What didn’t work?
Don’t cold email without a great website
This is the first lesson I learned about cold emails – if you don’t have a website (a real one, not a landing page), it’s extremely hard to start a conversation with users. Many users do want to be beta users but no one wants to use a product of a company which doesn’t seem ‘real’ and professional. I tried to cold email a bit when we had a very basic mini-site and got zero replies.
No specific call to action
“Would love to hear your thoughts”, “Show you what we’re doing”, “was very impressed by your post and would love to connect”, etc., don’t really work. What worked best for me was being very specific – scheduling a meeting for a specific week, asking to demo the product and if they’d like to install it on their servers.
The double/ triple check
One of the techniques that other startups shared with me is to email the same recipient once, twice or more before giving up. The second email is usually sent about 3-4 days after the first one, asking if they’ve received the first email and making sure it didn’t land in their spam folder. The third email usually explains why you’re nagging them and why you’re so interested in them or their company. This didn’t work for me, but that may be because I’m targeting developers which are a different kind of audience. I would definitely give it a shot when emailing very busy people.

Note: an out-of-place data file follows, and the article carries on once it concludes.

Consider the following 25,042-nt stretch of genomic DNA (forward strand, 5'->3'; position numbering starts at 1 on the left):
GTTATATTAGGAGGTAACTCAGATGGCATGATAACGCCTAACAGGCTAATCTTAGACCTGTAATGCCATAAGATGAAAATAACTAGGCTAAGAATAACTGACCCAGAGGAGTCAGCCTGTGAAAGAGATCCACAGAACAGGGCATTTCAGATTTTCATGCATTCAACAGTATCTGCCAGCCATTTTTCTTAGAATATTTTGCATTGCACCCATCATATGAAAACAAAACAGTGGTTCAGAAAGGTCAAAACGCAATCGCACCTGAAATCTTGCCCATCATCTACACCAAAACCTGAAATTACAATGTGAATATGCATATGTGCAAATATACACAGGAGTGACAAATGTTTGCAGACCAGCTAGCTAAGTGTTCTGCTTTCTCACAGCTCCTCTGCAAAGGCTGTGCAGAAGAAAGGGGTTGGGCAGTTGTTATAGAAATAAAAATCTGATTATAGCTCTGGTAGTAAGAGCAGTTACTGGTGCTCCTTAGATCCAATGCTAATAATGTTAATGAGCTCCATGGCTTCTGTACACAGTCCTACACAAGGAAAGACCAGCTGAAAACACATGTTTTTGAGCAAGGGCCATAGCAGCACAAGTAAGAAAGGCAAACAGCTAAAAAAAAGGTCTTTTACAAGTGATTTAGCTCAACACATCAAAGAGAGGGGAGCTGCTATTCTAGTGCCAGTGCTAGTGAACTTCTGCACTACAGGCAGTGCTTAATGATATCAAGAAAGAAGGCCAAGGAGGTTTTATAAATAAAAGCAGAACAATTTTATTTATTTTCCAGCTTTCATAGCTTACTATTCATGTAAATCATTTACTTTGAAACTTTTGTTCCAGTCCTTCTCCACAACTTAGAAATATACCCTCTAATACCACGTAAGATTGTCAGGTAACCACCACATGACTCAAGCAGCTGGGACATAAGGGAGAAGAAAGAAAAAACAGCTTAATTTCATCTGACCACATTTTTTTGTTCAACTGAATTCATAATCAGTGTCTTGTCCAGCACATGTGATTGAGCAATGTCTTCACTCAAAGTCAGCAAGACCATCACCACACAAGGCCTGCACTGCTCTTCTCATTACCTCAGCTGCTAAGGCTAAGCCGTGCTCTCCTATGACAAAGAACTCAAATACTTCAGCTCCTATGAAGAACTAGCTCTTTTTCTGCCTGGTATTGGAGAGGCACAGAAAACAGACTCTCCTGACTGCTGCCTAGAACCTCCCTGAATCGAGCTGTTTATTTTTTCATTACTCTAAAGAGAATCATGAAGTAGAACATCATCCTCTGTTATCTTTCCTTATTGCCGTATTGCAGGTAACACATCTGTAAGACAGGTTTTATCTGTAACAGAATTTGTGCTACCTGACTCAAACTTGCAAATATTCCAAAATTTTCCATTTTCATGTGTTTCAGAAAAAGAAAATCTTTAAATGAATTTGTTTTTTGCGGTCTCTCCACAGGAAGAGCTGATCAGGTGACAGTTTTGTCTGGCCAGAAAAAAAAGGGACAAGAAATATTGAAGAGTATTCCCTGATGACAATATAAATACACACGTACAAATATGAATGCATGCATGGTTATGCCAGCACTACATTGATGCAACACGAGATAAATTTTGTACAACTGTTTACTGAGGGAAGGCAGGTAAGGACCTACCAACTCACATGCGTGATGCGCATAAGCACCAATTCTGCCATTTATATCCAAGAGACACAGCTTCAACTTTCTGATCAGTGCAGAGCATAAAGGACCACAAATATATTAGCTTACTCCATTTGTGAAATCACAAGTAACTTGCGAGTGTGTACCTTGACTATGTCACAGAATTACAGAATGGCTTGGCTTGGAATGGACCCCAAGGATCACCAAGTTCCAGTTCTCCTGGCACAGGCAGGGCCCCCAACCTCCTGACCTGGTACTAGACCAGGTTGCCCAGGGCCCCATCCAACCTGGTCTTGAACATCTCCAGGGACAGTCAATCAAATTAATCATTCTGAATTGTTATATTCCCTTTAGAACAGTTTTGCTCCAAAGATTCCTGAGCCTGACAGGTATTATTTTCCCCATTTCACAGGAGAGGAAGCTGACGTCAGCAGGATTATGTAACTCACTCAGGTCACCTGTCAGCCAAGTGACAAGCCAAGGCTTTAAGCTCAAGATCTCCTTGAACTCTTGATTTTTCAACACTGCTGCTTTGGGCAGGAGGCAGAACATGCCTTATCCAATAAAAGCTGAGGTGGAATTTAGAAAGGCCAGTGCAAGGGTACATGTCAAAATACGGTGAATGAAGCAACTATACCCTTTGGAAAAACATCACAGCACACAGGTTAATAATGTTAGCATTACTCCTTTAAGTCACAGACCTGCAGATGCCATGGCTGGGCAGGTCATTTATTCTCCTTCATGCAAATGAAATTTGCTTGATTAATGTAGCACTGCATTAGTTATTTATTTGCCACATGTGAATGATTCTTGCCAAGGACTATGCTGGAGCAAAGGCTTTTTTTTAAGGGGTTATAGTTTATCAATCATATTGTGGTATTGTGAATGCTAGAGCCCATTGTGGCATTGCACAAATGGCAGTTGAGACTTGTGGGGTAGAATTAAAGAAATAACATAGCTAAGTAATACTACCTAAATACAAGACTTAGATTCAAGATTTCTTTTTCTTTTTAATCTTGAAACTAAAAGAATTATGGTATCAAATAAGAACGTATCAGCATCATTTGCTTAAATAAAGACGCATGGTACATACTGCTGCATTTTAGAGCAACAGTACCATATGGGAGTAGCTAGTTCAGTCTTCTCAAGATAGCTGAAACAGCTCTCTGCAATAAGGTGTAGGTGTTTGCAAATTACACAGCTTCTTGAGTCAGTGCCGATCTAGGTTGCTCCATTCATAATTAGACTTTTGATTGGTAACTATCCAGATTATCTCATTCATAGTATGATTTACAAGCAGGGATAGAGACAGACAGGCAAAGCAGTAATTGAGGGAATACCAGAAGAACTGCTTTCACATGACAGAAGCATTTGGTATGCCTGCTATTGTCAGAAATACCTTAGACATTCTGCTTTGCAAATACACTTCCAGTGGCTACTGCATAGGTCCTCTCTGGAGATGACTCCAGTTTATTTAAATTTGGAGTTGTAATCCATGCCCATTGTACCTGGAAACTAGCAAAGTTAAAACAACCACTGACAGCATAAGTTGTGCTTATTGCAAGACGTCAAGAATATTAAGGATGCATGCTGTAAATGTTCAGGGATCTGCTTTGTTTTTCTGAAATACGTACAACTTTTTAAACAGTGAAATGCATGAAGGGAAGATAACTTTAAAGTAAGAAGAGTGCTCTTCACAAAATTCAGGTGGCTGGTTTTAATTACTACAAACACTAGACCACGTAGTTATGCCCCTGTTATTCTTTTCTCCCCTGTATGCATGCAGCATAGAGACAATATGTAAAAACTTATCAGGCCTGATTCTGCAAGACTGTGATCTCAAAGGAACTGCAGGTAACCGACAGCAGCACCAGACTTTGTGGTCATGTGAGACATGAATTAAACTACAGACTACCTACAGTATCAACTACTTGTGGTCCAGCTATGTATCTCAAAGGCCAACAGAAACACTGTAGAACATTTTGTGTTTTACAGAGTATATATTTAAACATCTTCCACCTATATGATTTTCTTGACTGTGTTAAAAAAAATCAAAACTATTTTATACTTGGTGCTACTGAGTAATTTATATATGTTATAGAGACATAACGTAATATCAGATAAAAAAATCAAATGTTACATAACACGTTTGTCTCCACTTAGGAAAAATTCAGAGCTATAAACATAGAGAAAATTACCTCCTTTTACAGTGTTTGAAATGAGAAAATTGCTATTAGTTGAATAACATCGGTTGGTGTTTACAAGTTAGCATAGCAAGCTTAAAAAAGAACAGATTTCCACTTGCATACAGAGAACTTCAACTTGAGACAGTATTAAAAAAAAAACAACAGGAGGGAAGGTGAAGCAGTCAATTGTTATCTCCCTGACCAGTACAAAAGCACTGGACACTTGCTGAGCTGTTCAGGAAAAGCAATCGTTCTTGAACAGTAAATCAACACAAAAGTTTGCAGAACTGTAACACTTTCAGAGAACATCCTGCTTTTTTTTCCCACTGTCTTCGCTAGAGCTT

Some other great resources
Noah Kagan with “One of the best cold email I’ve EVER received” – not sure about the shoe bribe but the “I’m Jewish” sure made me smile.
Scott Britton with some great Do’s and Don’ts. I like his A/B test results about introducing himself and the company (didn’t work). I got the same feeling as well. Nobody is interested in reading your bio or learning about the company’s (great) investors.
And a special thank you to Oudi Antebi who was the first entrepreneur I’ve met who told me to ditch intros.